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Out-of-State PERS Retirees Information

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Dear Oregon PERS Retirees,

The Oregon Legislature passed SB 822 during the 2013 Legislative Session that will impact you as an out-of-state resident. Many of you have received a recent letter from PERS informing you that you are no longer entitled to a tax remedy as a result of your out of state residency. You can read more on the PERS website at www.oregon.gov/pers. This letter will provide you with:

  1. What is SB 822 and what does it mean to you as an out-of-state resident?
  2. What is OEA doing about it and where can you find out more information?

1. What is SB 822 and what does this mean to me as an out-of-state resident (provided by PERS)?

Senate Bill 822 (2013) eliminated the tax remedy for benefit recipients who do not pay Oregon state income tax on their PERS benefits because they do not reside in Oregon. This is because the benefit increase was provided as a remedy for subjecting PERS benefits to Oregon state income tax.

The new law requires PERS to adjust the tax remedy once a year on January 1. Residency Status Certification forms must be received by December 15 to be effective for the following year. For 2014 only, PERS will restore the tax remedy for 2014 if we receive your certification form before February 15, 2014, and you are entitled to the tax remedy. PERS will provide a retroactive payment for any months the tax remedy amount was withheld if you are entitled to the tax remedy and if it receives your certification form before February 15, 2014.

The tax remedy amount may have been withheld from your January 1, 2014 benefit payment. If you have provided, or do provide, PERS with a Residency Status Certification form on or before January 22, 2014 and you are entitled to the remedy, we will restore the amount of your tax remedy beginning with your February 1, 2014 payment.

For alternate payees, your state of residence determines if you are eligible for the tax remedy if your divorce decree set up a separate PERS account for you. If your PERS benefit payment is a percentage of your ex-spouse’s benefit, you do not receive an independent tax remedy. If your former spouse resides in a state other than Oregon and no longer receives the tax remedy, the benefit amount you receive may also decrease. PERS is working to determine the account status for alternate payees and restore the tax remedy for those alternate payees who are entitled to the payment increase. PERS will provide a retroactive payment for any months the tax remedy amount was withheld if you are entitled to the tax remedy.

Residency Status Certifications received on or after February 15, 2014 will be effective with the payment received on January 1, 2015.  An FAQ and the residency status certification form are available below:

2. What is OEA doing about it and where can I get more Information?

The PERS Coalition (OEA and its labor coalition partners) are challenging these cuts to public employees through litigation. You can find periodic updates to the litigation at: http://bennetthartman.com/pers.php5. Below is some general information about the litigation provided by the PERS Coalition attorneys.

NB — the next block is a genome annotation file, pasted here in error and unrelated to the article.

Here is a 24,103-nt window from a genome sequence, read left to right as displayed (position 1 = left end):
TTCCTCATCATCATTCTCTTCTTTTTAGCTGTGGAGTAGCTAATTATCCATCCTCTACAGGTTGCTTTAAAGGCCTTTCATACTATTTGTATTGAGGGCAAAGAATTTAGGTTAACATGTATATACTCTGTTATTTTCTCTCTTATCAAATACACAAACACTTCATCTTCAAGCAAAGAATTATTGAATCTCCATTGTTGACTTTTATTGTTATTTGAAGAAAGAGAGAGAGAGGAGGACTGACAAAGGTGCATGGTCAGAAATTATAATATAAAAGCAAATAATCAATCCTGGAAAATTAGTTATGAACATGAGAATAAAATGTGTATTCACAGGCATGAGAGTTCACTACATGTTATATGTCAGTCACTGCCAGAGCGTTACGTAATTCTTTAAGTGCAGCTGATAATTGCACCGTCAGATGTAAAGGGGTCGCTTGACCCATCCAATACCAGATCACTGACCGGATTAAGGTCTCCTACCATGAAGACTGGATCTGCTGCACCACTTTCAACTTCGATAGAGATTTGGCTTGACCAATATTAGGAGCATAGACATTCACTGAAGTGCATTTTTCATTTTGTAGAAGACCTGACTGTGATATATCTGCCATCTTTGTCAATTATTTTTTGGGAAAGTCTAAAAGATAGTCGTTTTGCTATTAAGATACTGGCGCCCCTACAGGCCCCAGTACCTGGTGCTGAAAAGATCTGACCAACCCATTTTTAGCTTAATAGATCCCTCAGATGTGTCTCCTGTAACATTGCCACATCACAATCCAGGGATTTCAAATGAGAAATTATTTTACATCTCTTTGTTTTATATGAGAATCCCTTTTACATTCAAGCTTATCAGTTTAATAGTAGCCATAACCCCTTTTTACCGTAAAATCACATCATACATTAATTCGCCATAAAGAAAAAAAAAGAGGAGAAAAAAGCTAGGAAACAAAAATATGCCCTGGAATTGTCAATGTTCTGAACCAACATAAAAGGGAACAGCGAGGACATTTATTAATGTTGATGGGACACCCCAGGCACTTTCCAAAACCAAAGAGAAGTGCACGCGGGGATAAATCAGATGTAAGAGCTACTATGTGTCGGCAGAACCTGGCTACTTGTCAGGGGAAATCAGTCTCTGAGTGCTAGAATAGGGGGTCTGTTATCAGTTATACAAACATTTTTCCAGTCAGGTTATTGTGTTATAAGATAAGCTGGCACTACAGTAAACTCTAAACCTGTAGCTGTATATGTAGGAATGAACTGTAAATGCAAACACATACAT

PERS Litigation Disclaimer

This website was prepared to provide general information about the PERS cases Bennett, Hartman, Morris & Kaplan, LLP is handling on behalf of individual members of public sector labor unions participating in the PERS Coalition, a group organized to protect the pension interests of their members. This website does not, and is not intended to, provide legal advice. Neither transmission nor receipt of information contained in this website will create an attorney-client relationship, and Bennett, Hartman, Morris & Kaplan, LLP does not represent you based on your visit or review of this website.

Senate Bill 822 Challenge

Senate Bill 822’s Senate Bill 822’s passage affects the amount of the cost-of-living adjustment (COLA) payable to benefit recipients as of August 1, 2013, and in subsequent years. The bill also eliminates the tax remedy benefit for recipients who do not pay Oregon state income taxes because they do not reside in Oregon. The bill contains a provision allowing persons who are adversely affected to request review by the Oregon Supreme Court within 60 days after the effective date of the Act. On behalf of the PERS Coalition and its members, we have filed a challenge to those parts of the bill which we believe violate our clients’ rights.

Specifically, the challenge alleges that PERS members have a contract right and a property interest in their COLAs and tax remedy benefits provided by chapter 796, Oregon Laws 1991 (SB 656). The changes made by Senate Bill 822 constitute an impairment of contract under the Oregon and U.S. Constitutions, a taking of property without proper compensation, and a breach of contract. A copy of the petition we have filed can be accessed through the link below. As additional important pleadings are filed in the case, we will provide links to the documents on this site.


Given the great number of PERS participants impacted by PERS litigation, we cannot respond to individual questions about PERS issues or about how current litigation may impact individual rights. Finally and most importantly, if you have questions about your individual rights or need legal advice we strongly urge you to contact an attorney who can review your personal issues and circumstances and provide advice about your legal rights. If you do not have an attorney you can call the Oregon State Bar’s referral service (503) 684-3763, which can suggest an attorney in your area.

The Oregon Education Association will also provide information on its website as new information becomes available. www.oregoned.org.